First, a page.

Once you’ve moved your money into your Qapital checking account, you’ll have to set up saving rules. You can use the basic set-and-forget rule, which automatically transfers money to a goal account each week or month, but Qapital’s more unique rules are where the app really shines.
Qapital App Pros & Cons
|The Good||The Bad|
Set your own savings "rules"
You can have Qapital round up each purchase and deposit the difference in a specified goal account. If you spend $2.25 on a bus ride, the transaction will round up to $3 and the $.75 difference will be sent to the goal account. You can set up a goal to spend less than $25 on coffee. If you succeed, whatever was left over will be transferred. You can even set up a rule that will make an automatic transfer each time you go to your favorite restaurant so even indulging a guilty pleasure will be helping you save.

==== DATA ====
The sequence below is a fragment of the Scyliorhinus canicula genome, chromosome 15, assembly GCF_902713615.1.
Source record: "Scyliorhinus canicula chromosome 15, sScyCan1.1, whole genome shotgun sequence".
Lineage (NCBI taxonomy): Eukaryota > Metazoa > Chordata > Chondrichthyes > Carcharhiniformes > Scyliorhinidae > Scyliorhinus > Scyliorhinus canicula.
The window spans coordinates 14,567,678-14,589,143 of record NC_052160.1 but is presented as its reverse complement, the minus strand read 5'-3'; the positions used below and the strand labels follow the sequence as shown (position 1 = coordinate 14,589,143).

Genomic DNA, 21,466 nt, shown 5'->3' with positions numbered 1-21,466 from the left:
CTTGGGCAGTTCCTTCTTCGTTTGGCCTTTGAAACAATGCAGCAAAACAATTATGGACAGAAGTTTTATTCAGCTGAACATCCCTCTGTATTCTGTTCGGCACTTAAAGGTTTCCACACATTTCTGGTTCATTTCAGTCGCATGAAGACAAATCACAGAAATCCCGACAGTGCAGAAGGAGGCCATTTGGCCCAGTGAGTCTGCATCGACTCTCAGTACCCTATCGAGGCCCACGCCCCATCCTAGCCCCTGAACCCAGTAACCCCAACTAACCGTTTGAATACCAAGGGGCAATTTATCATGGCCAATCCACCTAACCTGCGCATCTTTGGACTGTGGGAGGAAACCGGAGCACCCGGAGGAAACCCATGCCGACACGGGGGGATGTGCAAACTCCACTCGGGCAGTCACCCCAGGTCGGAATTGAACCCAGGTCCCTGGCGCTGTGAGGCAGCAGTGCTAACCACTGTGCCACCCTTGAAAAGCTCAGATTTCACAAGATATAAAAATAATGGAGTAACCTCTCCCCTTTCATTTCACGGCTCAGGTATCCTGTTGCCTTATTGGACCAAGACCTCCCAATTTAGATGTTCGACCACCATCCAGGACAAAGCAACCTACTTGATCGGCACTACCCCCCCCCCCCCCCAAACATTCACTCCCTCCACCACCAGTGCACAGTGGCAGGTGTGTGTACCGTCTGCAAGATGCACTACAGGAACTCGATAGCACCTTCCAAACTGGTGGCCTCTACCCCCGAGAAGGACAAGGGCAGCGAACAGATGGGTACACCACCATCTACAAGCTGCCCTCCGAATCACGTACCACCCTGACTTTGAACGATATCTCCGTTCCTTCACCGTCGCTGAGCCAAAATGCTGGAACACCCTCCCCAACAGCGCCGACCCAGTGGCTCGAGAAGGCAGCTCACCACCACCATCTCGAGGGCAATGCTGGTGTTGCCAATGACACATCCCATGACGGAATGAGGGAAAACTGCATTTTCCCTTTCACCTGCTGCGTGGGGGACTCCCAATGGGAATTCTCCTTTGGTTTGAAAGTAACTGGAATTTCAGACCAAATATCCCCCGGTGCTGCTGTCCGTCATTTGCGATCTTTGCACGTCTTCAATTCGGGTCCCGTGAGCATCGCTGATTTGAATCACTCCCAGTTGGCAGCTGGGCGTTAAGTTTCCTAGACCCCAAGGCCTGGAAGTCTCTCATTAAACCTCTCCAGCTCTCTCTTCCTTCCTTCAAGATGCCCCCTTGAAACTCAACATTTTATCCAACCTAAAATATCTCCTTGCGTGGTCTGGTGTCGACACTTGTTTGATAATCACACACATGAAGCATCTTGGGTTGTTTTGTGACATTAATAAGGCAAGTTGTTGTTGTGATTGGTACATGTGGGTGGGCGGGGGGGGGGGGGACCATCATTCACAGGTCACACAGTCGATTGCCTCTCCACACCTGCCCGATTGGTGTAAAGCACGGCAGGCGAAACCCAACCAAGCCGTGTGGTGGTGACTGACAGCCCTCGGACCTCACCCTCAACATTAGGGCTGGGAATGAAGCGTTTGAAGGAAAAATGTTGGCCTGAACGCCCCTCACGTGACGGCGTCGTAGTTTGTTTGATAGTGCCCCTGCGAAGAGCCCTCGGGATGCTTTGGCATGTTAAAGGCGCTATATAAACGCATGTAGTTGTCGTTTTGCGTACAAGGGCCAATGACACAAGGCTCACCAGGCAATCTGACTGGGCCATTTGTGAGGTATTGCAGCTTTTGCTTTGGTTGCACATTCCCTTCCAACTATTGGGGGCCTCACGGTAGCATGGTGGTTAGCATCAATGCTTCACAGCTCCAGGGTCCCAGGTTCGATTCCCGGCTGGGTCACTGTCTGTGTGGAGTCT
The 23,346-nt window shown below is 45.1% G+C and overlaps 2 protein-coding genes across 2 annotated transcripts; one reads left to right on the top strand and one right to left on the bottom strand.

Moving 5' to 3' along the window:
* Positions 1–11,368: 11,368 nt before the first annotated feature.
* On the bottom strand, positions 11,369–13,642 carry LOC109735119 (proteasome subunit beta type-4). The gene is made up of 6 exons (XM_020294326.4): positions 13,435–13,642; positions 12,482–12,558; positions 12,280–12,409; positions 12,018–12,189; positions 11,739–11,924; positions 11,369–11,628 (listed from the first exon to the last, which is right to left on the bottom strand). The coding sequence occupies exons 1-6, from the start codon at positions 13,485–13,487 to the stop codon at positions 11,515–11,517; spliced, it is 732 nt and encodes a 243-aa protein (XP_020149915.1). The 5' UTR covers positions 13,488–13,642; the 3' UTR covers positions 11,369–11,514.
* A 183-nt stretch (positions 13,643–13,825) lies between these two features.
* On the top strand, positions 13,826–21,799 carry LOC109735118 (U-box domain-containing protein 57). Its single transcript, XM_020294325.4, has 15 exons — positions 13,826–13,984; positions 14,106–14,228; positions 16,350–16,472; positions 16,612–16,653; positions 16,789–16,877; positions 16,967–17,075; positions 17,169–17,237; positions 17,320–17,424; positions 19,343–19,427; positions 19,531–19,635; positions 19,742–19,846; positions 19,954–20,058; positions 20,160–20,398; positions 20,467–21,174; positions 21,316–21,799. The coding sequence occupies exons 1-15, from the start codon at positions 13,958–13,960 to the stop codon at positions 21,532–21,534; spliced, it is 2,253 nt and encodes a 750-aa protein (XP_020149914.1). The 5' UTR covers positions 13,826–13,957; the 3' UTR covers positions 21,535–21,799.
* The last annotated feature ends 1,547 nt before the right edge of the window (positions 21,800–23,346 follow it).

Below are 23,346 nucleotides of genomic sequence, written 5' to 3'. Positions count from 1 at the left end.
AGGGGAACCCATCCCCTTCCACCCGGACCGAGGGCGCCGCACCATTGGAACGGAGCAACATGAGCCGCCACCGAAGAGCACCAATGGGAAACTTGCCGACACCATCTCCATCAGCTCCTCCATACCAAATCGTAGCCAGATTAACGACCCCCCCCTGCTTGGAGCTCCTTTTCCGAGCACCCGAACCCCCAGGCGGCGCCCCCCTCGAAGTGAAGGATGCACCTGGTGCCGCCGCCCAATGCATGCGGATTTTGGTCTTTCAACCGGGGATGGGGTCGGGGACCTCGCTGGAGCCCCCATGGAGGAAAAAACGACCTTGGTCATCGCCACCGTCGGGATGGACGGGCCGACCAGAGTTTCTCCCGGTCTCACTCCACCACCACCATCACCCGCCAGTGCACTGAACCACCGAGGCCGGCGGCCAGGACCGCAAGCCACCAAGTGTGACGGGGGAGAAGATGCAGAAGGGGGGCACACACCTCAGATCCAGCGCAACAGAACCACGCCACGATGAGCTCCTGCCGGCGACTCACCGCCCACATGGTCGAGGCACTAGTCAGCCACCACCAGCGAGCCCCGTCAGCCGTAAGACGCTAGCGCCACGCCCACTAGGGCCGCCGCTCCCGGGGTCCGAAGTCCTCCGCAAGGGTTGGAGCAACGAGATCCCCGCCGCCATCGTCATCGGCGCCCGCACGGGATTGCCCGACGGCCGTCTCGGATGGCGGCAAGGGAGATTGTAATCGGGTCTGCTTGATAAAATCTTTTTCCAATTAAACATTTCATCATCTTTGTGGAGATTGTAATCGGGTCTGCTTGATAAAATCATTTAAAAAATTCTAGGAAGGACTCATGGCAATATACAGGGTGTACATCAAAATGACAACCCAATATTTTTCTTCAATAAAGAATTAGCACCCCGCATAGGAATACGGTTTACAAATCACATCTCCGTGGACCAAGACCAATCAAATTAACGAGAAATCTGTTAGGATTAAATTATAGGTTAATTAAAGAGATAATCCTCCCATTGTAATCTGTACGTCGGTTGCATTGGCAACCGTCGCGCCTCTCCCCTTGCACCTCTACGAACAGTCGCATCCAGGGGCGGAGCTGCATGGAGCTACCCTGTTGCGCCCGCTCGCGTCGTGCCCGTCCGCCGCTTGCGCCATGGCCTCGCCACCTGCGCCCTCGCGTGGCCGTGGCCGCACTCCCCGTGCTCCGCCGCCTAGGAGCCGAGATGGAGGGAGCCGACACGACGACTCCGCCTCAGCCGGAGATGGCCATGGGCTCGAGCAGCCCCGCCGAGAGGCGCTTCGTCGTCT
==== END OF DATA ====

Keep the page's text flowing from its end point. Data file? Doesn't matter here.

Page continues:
Examples of other "rules" you can use:
- Save every time you complete an item on your to-do list
- Save whenever your favorite sport team scores
- Save every time President Trump posts a Tweet
As a bonus, Qapital offers a bunch of convenient banking features, like the ability to get paper checks mailed to someone through your smartphone app.
No fees at all
The biggest draw to Qapital is that is are absolutely not fees involved with the account. There are no monthly fees or transaction fees.
Additionally, every Qapital account earns interest, but it isn't much -- not even close to what you'd get from online banks.
The most attractive feature of Qapital are the "rules" that you can customize to make saving a little more fun.
Rize does not yet offer native mobile apps (they're on the way). However, its mobile-browser experience is well-designed. Because of this, it is still included in the comparison.
Rize functions like a standard savings account with a few extra features that help you save towards your goals.